6. The FET of claim 5 wherein the gate and first shield electrodes are positioned relative to the first, second and third well regions such that a channel is formed in each of the first, second and third well regions when the FET is biased in the on state.
7. The FET of claim 5 wherein when the FET is biased in the on state, three separate channels are formed along portions of each trench sidewall where the first, second and third well regions abut.
8. The FET of claim 5 wherein the first well region is laterally directly next to the gate electrode in each trench, and the second and third well regions are laterally directly next to the first shield electrode in each trench.
9. The FET of claim 1 wherein the first well region is above the second well region, the FET further comprising:
a third well region of the first conductivity type laterally extending in the semiconductor region between the pair of trenches, the third well region abutting sidewalls of the pair of trenches, the third well region being vertically spaced from the second well region by a second drift region of the second conductivity type; and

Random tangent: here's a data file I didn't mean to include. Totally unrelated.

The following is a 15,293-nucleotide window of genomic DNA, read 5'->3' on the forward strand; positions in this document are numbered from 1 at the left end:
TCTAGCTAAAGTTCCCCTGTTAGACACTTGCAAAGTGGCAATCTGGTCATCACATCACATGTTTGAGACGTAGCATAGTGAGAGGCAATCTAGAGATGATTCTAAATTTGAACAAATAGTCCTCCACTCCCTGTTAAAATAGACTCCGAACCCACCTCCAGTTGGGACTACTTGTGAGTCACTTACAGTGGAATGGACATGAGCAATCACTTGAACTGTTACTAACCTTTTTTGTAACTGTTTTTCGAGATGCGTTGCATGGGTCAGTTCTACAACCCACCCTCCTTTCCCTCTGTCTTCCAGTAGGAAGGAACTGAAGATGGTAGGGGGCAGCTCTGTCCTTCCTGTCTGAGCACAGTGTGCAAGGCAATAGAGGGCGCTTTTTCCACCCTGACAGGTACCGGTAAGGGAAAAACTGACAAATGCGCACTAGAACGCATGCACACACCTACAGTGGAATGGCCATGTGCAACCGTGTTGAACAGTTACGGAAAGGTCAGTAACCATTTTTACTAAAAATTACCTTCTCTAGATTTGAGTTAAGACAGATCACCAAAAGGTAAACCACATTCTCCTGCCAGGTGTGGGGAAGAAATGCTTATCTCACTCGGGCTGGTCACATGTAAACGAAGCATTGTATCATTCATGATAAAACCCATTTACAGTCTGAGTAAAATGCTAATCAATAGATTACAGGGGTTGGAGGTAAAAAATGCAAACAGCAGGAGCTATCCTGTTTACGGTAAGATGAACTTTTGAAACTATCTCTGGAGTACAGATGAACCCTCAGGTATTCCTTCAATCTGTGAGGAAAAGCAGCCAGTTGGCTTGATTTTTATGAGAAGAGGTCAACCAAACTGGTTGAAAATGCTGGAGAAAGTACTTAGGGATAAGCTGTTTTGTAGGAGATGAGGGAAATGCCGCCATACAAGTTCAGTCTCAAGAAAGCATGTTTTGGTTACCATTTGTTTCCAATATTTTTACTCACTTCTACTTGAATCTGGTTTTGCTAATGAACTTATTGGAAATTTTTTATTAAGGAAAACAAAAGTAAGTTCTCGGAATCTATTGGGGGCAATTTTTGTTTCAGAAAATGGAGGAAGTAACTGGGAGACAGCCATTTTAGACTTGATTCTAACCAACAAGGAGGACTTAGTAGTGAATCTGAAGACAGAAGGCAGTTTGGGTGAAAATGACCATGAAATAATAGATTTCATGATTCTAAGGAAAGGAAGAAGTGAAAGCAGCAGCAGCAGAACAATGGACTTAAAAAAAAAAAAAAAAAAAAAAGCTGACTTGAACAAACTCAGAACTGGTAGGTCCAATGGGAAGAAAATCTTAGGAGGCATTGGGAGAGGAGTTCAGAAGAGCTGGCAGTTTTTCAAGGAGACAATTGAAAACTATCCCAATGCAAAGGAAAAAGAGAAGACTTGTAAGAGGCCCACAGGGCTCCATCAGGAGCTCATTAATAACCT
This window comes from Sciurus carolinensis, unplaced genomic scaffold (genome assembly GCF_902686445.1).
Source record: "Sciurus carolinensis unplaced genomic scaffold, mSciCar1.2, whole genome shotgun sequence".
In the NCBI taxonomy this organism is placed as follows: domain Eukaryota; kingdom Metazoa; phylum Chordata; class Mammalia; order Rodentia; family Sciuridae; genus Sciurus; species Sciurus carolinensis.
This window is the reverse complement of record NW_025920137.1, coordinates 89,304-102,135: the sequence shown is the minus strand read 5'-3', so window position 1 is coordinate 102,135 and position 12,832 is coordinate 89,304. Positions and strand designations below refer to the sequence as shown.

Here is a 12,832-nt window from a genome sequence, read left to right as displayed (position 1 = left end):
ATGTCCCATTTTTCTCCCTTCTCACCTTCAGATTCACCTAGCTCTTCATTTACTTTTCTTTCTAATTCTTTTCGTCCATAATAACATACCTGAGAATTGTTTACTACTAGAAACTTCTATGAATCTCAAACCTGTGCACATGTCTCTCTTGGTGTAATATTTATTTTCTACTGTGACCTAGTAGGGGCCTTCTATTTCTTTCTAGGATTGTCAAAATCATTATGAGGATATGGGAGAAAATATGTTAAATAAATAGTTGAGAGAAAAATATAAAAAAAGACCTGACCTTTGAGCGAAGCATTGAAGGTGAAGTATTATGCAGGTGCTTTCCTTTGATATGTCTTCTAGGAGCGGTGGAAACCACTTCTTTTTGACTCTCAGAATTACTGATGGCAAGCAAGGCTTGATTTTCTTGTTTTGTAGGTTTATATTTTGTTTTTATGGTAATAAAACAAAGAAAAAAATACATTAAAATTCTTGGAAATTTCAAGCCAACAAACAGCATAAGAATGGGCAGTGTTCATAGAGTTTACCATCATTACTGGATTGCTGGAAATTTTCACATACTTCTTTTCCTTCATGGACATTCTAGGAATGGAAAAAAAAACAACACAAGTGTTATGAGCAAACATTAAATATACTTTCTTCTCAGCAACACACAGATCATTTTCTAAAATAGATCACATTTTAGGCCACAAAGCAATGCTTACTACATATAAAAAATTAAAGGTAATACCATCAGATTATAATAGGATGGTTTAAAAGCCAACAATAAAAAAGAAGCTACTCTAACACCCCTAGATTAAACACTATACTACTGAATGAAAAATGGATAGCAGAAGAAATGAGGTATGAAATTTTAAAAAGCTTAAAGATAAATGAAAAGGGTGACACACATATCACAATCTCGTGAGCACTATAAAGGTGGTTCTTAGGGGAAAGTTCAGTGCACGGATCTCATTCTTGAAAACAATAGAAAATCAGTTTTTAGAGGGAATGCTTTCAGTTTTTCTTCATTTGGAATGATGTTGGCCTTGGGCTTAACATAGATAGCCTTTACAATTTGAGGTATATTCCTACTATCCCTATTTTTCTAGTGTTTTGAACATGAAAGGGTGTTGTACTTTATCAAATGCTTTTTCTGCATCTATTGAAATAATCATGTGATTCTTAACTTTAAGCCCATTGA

a second shield electrode in the trench below the first shield electrode, the first and second shield electrodes being insulated from one another.
10. The FET of claim 9 wherein the gate electrode, the first shield electrode and the second shield electrode are positioned relative to the first, second and third well regions such that a channel is formed in each of the first, second and third well regions when the FET is biased in the on state.
11. The FET of claim 9 wherein when the FET is biased in the on state, three separate channels are formed along portions of each trench sidewall where the first, second and third well regions abut.